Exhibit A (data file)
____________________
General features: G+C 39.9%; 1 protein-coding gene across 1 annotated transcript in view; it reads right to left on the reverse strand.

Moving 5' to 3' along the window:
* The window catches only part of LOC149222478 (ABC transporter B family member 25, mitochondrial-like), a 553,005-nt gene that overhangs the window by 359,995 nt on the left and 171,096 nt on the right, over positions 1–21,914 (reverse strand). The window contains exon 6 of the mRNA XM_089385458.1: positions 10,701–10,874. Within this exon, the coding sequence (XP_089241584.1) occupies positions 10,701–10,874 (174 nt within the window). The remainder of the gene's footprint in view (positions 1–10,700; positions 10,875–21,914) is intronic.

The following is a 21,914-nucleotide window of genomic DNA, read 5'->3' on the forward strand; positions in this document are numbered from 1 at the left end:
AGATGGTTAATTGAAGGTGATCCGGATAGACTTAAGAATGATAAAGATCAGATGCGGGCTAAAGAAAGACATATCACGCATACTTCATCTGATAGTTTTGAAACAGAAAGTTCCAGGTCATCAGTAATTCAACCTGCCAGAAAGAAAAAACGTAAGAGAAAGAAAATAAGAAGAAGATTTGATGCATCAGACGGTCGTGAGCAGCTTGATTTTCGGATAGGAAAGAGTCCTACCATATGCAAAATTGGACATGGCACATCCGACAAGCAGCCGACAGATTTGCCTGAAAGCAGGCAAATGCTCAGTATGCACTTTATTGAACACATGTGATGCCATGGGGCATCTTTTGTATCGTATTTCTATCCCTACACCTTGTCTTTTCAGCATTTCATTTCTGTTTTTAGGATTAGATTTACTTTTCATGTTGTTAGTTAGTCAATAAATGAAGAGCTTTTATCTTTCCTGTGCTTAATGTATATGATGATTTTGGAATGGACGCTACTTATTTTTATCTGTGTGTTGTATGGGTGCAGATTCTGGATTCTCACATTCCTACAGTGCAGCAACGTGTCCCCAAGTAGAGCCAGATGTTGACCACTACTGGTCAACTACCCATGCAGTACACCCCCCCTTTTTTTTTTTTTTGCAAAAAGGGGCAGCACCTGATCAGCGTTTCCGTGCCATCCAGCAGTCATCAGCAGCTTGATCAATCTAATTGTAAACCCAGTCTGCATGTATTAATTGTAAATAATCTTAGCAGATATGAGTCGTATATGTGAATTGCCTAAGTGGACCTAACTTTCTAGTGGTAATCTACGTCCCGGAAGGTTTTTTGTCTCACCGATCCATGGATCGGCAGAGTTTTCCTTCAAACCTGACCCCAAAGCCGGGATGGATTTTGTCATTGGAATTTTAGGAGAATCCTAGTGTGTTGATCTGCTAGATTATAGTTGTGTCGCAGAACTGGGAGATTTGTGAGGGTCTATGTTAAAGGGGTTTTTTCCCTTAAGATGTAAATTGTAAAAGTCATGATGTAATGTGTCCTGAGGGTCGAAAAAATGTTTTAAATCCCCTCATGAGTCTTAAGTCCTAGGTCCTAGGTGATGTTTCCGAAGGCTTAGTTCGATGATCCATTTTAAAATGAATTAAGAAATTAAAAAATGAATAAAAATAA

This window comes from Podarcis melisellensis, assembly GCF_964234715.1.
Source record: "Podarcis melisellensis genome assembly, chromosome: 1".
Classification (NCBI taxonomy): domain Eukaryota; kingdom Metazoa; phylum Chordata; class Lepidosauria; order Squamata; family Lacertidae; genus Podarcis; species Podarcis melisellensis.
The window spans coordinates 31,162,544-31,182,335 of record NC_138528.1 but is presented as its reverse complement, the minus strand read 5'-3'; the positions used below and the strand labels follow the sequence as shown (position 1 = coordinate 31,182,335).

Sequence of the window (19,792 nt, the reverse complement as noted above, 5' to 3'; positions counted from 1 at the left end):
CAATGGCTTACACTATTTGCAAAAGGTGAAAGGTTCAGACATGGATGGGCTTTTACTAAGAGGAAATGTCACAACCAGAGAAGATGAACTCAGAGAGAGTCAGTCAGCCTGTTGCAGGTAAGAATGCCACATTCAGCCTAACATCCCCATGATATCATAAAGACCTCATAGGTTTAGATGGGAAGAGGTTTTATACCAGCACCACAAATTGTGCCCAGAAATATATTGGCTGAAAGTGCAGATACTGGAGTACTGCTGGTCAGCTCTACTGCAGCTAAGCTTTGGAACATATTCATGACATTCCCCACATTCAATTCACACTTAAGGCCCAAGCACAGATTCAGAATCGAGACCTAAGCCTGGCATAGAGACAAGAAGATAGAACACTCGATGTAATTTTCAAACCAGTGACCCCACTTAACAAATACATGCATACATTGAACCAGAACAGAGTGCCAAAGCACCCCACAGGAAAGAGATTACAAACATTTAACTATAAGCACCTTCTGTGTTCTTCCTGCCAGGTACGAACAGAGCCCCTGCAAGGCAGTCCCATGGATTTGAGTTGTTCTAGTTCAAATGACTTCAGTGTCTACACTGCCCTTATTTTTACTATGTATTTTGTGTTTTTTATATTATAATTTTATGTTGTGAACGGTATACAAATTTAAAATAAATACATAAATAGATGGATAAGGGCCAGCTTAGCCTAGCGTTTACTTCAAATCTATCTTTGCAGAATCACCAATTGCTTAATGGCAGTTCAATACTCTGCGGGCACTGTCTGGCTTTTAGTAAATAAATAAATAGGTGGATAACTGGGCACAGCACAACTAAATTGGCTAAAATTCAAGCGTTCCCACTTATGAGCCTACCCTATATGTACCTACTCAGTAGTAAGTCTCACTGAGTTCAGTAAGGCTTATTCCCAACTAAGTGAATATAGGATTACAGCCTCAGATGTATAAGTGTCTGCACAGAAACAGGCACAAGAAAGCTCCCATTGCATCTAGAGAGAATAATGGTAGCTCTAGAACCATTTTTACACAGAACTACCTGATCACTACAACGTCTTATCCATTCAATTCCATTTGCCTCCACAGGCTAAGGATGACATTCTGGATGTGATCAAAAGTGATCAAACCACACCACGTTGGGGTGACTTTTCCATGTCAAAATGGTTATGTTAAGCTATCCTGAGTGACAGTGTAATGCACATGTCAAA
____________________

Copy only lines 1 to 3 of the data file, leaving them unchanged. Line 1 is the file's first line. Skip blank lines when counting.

General features: G+C 39.9%; 1 protein-coding gene across 1 annotated transcript in view; it reads right to left on the reverse strand.

Moving 5' to 3' along the window:
* The window catches only part of LOC149222478 (ABC transporter B family member 25, mitochondrial-like), a 553,005-nt gene that overhangs the window by 359,995 nt on the left and 171,096 nt on the right, over positions 1–21,914 (reverse strand). The window contains exon 6 of the mRNA XM_089385458.1: positions 10,701–10,874. Within this exon, the coding sequence (XP_089241584.1) occupies positions 10,701–10,874 (174 nt within the window). The remainder of the gene's footprint in view (positions 1–10,700; positions 10,875–21,914) is intronic.